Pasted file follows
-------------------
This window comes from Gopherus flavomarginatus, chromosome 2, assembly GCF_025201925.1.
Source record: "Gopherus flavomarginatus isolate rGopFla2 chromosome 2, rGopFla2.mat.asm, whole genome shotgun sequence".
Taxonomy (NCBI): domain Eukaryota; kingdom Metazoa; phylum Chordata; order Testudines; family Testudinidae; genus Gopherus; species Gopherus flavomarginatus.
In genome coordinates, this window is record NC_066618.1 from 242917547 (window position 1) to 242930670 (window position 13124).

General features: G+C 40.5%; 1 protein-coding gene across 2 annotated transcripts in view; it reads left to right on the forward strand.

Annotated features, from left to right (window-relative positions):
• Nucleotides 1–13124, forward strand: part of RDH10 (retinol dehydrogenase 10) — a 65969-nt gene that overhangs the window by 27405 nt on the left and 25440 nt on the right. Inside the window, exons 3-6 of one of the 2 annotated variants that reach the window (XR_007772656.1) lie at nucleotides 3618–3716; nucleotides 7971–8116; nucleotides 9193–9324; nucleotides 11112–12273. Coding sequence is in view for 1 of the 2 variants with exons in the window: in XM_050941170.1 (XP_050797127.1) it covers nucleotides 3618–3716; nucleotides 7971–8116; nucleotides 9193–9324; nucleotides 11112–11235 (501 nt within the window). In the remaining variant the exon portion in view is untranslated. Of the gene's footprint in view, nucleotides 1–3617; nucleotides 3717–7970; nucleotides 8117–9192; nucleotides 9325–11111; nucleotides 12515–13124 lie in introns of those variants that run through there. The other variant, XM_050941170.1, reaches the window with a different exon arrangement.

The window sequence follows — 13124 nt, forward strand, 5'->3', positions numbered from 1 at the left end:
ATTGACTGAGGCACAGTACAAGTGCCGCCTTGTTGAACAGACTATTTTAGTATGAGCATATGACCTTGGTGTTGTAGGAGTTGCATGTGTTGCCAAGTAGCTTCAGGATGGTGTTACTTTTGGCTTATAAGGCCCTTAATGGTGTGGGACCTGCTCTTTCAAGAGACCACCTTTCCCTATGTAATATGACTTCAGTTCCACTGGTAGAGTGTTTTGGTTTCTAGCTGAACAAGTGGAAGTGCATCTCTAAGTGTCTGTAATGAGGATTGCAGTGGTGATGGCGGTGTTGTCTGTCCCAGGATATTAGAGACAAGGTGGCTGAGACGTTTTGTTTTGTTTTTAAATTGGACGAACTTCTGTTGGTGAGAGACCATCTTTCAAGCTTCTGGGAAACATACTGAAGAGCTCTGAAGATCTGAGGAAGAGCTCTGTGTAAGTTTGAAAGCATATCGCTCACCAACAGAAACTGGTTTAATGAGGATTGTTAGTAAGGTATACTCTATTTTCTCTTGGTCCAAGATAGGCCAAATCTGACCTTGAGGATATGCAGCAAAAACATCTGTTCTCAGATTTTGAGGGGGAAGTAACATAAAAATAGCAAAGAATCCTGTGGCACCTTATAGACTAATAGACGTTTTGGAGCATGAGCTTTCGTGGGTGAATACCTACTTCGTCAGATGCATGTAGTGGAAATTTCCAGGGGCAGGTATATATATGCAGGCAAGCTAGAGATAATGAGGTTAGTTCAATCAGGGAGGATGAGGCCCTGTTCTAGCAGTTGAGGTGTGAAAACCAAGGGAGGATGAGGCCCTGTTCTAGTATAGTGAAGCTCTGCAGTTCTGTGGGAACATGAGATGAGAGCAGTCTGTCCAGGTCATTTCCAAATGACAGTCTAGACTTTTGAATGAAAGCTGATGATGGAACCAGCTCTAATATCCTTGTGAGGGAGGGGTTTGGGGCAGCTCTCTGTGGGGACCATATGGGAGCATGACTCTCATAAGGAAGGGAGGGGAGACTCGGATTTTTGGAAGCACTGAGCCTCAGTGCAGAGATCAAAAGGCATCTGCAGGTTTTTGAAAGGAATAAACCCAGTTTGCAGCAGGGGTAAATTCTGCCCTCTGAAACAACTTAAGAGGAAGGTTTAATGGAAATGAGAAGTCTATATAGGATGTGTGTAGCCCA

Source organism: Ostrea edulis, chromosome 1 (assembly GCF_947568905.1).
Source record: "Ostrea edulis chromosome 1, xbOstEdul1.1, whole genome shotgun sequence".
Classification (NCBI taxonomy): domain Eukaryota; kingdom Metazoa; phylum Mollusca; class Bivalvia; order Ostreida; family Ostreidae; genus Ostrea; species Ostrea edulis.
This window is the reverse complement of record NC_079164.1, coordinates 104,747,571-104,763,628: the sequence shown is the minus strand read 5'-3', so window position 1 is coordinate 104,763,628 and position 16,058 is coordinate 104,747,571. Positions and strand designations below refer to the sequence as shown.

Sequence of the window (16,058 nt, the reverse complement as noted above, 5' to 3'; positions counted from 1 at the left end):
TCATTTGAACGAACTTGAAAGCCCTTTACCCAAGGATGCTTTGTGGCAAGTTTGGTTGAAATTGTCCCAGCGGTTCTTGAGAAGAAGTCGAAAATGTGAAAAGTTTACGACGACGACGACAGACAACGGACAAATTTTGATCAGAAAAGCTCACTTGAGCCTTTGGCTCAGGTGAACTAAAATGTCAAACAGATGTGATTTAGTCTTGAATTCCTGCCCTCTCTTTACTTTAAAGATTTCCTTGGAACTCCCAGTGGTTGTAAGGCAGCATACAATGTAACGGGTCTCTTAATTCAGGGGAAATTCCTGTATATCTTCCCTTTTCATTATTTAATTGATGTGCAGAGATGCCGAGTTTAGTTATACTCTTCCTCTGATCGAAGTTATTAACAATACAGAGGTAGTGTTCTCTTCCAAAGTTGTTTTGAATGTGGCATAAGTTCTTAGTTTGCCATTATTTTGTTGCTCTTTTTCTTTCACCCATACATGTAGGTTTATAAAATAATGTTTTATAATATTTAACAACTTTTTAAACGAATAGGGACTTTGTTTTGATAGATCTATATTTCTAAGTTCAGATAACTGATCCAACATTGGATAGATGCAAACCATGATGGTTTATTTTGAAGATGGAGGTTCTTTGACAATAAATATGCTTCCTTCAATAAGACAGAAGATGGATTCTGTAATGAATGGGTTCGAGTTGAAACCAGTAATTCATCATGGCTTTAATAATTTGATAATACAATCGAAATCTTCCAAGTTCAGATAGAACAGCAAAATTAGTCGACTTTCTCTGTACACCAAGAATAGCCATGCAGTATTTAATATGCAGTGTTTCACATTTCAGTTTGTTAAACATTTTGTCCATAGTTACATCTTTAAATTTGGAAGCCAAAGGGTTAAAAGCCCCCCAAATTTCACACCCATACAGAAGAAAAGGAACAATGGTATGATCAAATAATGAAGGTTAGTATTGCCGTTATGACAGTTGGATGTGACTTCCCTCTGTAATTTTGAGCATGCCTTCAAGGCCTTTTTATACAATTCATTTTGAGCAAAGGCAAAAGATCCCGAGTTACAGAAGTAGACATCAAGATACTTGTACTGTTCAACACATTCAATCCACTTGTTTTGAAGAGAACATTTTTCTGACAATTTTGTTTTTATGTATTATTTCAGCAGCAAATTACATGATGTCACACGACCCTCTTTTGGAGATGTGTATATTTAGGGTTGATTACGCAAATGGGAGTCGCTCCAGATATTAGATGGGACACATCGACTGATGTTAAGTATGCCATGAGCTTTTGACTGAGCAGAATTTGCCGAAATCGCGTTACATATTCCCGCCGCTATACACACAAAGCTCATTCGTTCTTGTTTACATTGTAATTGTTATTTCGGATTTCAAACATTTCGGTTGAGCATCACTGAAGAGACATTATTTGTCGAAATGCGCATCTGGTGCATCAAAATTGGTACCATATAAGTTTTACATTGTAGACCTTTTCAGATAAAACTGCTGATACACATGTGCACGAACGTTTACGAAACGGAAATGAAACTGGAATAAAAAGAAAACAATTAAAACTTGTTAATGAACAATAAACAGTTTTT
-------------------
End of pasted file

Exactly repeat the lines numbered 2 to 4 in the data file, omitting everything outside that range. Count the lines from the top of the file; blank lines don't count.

Source record: "Gopherus flavomarginatus isolate rGopFla2 chromosome 2, rGopFla2.mat.asm, whole genome shotgun sequence".
Taxonomy (NCBI): domain Eukaryota; kingdom Metazoa; phylum Chordata; order Testudines; family Testudinidae; genus Gopherus; species Gopherus flavomarginatus.
In genome coordinates, this window is record NC_066618.1 from 242917547 (window position 1) to 242930670 (window position 13124).